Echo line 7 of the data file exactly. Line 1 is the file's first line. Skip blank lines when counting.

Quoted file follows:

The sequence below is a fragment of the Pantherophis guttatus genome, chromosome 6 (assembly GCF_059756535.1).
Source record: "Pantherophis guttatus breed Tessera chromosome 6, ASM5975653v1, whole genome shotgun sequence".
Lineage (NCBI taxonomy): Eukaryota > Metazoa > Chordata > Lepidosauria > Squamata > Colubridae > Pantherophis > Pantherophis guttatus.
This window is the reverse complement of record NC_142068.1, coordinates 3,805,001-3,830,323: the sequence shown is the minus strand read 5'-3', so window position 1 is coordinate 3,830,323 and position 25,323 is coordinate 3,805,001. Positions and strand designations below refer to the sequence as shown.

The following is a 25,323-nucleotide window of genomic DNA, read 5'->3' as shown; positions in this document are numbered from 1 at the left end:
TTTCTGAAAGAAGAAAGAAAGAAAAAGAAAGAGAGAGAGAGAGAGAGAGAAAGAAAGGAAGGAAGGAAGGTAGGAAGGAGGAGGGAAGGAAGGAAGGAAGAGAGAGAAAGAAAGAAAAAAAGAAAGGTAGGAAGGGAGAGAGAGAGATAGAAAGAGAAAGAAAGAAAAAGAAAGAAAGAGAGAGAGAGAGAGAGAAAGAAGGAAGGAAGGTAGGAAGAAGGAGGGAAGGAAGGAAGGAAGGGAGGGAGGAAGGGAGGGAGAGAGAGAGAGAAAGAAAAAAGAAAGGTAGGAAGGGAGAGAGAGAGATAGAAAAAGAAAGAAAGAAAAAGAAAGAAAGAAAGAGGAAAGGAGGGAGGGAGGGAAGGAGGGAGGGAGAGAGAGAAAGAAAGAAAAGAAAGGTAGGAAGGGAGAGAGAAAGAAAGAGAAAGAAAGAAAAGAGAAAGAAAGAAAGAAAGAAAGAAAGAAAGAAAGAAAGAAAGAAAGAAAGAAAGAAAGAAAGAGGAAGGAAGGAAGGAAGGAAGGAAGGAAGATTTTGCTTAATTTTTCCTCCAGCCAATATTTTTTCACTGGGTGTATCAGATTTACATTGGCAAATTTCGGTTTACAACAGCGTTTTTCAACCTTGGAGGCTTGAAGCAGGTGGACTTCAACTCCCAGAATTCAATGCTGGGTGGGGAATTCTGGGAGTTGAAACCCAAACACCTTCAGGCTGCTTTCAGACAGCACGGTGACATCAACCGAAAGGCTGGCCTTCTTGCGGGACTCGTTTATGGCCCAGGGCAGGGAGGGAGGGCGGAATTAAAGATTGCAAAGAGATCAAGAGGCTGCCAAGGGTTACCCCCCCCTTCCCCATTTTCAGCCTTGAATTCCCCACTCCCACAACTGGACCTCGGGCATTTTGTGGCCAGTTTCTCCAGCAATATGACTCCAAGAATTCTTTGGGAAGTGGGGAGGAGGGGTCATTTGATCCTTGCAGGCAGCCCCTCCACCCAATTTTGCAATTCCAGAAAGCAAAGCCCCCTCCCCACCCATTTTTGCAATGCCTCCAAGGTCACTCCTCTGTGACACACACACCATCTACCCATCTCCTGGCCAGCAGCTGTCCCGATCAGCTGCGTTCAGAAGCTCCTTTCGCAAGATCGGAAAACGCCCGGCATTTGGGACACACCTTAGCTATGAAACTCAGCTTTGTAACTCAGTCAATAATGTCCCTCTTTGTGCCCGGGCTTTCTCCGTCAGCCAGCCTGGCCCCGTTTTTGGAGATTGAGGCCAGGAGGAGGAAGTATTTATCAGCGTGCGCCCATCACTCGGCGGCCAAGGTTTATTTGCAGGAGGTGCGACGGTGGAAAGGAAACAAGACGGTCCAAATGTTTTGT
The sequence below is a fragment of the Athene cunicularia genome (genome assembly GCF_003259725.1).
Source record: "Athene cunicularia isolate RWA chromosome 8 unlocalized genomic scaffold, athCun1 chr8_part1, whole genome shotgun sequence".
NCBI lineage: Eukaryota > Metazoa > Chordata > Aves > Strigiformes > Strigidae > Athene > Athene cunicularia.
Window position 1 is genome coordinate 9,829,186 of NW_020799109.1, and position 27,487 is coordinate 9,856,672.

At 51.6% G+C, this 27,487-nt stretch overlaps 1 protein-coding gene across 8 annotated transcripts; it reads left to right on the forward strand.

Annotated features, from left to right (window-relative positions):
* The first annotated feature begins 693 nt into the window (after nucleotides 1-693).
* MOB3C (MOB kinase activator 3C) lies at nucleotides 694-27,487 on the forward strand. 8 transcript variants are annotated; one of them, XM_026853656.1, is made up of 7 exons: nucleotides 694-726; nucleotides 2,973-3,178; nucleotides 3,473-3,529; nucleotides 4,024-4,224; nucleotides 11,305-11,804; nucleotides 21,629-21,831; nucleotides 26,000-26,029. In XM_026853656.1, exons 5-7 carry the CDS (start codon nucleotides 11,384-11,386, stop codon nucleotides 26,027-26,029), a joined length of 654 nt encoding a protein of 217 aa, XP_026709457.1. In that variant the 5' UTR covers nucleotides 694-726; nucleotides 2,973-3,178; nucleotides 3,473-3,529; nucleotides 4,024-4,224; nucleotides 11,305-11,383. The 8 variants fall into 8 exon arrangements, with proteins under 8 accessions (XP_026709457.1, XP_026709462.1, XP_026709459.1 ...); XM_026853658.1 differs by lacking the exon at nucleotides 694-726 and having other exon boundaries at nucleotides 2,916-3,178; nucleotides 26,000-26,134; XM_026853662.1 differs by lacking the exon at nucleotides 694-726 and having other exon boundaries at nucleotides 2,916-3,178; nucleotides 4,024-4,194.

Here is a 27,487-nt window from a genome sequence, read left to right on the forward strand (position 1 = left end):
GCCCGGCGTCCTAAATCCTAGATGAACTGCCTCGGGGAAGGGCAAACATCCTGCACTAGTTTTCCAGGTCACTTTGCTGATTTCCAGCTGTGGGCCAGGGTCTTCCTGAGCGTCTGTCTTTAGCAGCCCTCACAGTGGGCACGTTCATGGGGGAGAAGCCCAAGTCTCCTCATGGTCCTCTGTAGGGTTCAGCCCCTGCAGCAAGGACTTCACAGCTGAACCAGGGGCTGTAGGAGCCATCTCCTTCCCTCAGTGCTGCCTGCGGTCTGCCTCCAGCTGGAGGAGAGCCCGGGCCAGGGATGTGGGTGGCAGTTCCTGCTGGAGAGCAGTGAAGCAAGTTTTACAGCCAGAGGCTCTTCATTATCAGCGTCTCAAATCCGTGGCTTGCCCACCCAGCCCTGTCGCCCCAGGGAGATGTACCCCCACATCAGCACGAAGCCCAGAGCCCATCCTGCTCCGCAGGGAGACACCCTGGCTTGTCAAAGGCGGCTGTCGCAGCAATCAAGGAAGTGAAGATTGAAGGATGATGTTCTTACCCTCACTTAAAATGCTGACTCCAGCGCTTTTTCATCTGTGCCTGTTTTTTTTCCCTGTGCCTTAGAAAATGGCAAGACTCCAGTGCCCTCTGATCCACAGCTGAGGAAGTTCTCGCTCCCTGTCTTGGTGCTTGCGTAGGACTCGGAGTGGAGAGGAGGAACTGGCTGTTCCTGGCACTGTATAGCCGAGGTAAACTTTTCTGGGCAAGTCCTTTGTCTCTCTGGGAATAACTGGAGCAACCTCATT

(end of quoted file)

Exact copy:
The sequence below is a fragment of the Athene cunicularia genome (genome assembly GCF_003259725.1).